The Government of Alberta recently introduced Bill 2, the Responsible Energy Development Act, designed to create a single regulatory agency for the province’s energy resources, including all hydrocarbons but excluding hydro power.  The government has targeted June, 2013 for the new legislation to come into force.

The new agency, to be termed the “Alberta Energy Regulator,” will replace the province’s Energy Resources Conservation Board (ERCB), and will also exercise certain of the functions currently vested in the Ministry of Environment and Sustainable Resource Development.

Mandate of the New Regulator

In some respects the new regulator will look a good deal like the ERCB; however, its mandate will be broader. Respecting energy resource activities, it will have the power “to consider and decide applications and other matters under the Environmental Protection and Enhancement Act.”  The exact scope of the regulator’s powers, and what is to be left in the hands of the Department, will depend on more detailed provisions, and regulations, yet to be published.

The new regulator will be responsible for the management of water “in respect of energy resource activities,” and for that purpose will be given the power to decide applications under the Water Act. At present, the government is responsible for the development of water management plans, and exercises control over water licences. Details of exactly how control over water resources will be exercised once the new Act comes into force, still have to be worked out.

Constitution of the Regulator, and Relationship With the Provincial Government

Like the ERCB, the regulator is to be established as a corporation. However, unlike the ERCB its business and affairs will be managed by a board of directors, who will be appointed by the Lieutenant-Governor in Council – in effect, the cabinet. The day-to-day operations of the regulator will be in the hands of a chief executive officer appointed by the board.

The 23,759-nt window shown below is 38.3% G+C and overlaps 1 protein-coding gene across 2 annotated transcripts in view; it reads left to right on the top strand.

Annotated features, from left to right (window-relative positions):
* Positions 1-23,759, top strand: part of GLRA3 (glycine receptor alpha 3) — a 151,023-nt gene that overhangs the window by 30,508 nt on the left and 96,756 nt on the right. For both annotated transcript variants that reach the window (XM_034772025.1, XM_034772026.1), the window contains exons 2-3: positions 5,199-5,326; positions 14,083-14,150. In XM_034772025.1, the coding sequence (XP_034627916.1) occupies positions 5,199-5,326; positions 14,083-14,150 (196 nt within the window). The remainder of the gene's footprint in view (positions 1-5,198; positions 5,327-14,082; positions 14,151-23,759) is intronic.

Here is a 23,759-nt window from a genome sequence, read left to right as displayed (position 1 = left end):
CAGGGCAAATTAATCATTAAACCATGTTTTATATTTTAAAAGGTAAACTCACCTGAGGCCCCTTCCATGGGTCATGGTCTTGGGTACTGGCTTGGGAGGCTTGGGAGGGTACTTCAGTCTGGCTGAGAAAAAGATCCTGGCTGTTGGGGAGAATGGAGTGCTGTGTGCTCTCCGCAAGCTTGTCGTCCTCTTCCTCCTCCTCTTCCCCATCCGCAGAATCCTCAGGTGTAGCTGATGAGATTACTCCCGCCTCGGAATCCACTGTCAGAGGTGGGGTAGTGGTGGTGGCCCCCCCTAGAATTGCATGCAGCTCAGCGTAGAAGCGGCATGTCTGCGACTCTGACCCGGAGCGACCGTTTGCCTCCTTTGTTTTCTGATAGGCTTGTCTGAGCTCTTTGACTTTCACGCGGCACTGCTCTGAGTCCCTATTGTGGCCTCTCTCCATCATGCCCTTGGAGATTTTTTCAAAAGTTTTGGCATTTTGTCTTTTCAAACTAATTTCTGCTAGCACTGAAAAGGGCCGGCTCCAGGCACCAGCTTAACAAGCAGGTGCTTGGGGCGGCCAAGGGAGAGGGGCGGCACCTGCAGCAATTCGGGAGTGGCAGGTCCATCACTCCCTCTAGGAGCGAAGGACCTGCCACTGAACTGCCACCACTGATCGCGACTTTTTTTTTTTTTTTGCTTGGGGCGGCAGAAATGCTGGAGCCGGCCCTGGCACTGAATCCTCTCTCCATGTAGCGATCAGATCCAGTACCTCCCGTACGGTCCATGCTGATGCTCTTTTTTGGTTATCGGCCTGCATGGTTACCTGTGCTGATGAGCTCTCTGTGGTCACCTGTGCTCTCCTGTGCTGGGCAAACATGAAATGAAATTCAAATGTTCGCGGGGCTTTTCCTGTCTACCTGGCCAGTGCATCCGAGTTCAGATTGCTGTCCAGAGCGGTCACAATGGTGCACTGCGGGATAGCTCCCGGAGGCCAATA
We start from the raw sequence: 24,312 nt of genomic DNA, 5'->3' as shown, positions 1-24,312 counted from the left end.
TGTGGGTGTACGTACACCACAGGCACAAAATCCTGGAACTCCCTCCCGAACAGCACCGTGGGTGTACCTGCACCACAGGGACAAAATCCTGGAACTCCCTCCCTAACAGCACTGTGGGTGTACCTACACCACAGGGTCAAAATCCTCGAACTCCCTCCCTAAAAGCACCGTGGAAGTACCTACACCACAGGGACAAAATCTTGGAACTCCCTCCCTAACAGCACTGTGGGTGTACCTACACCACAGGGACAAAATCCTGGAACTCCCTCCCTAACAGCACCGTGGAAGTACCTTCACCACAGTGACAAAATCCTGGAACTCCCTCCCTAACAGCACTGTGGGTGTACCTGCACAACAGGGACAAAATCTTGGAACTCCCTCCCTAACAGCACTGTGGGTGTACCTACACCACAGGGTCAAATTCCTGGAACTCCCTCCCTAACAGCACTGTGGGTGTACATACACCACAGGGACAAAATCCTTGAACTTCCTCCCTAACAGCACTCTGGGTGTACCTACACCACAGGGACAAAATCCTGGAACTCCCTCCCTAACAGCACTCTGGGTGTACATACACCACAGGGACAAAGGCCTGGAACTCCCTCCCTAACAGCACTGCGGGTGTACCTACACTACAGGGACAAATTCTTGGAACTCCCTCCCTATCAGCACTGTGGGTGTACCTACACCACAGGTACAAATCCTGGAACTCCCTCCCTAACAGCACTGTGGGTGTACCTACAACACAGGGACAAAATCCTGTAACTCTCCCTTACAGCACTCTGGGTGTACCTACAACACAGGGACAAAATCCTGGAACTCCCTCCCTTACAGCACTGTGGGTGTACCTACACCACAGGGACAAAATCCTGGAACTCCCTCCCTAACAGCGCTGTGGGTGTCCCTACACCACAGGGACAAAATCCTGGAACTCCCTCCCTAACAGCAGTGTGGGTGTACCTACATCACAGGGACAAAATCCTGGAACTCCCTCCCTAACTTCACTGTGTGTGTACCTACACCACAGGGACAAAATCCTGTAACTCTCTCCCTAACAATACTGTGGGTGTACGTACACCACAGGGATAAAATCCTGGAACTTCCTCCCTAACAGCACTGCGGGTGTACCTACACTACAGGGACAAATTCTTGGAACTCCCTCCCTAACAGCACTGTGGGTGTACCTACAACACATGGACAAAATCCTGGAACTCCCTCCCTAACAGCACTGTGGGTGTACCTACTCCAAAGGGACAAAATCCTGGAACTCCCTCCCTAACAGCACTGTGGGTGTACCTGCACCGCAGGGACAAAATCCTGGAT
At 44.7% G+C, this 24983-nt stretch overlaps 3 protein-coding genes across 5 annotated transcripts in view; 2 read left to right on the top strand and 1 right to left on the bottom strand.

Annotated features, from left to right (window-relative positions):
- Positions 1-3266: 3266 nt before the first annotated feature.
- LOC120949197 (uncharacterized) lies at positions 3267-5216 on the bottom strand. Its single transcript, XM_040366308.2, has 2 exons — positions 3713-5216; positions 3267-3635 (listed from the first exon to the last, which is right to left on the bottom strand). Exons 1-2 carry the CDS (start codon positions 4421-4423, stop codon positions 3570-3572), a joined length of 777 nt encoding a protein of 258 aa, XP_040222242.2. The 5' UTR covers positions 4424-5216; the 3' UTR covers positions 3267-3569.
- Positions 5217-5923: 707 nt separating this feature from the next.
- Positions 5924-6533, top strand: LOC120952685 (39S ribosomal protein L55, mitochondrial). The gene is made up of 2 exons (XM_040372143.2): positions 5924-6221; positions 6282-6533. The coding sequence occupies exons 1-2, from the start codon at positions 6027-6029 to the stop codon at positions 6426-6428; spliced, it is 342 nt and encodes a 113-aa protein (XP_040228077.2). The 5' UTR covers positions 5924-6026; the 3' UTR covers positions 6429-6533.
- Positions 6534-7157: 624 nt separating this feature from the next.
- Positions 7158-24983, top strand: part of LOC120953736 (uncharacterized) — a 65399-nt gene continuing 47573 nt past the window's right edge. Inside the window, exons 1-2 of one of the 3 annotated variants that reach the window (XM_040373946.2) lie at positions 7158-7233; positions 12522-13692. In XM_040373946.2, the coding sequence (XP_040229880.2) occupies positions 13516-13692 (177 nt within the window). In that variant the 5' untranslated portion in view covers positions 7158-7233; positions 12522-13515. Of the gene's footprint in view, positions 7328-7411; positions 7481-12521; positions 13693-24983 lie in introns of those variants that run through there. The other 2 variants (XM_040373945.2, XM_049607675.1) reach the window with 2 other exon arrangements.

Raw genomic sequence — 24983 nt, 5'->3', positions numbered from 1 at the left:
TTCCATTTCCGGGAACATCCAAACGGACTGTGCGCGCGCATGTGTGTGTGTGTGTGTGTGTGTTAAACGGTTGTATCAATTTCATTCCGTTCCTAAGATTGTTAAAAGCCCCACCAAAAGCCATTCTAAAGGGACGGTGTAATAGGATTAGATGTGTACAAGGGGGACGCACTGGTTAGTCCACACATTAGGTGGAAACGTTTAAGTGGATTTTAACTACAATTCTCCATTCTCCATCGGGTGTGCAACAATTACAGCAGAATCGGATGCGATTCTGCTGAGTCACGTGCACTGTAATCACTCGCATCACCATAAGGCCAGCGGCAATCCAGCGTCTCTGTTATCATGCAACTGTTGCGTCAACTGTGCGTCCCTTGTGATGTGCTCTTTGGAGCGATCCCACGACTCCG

While the board will be not be an agent of the Crown, the responsible minister will have the power, when he or she considers it appropriate, to give directions to the regulator for the purposes of:

  1. providing priorities and guidelines for the regulator to follow in the carrying out of its powers, duties and functions, and
  2. ensuring the work of the regulator is consistent with the programs, policies and work of the government in respect of energy resource development, public land management, environmental management and water management.

This residual power is designed to ensure that the regulator is not acting at cross-purposes with the Alberta Government on important policy matters.

Funding of the Regulator

The regulator is not to be funded entirely out of general revenues of the province. Like the ERCB, it will be given the power to set and collect administrative fees with respect to energy facilities and projects in order to help defray the net expenditures of its operations.

Standing, Hearings and Regulatory Reviews

The proposed Act adopts a test similar to the one found in the Energy Resources Conservation Act (“person who may be directly and adversely affected”) to define who should be given standing in relation to an application which comes before the regulator.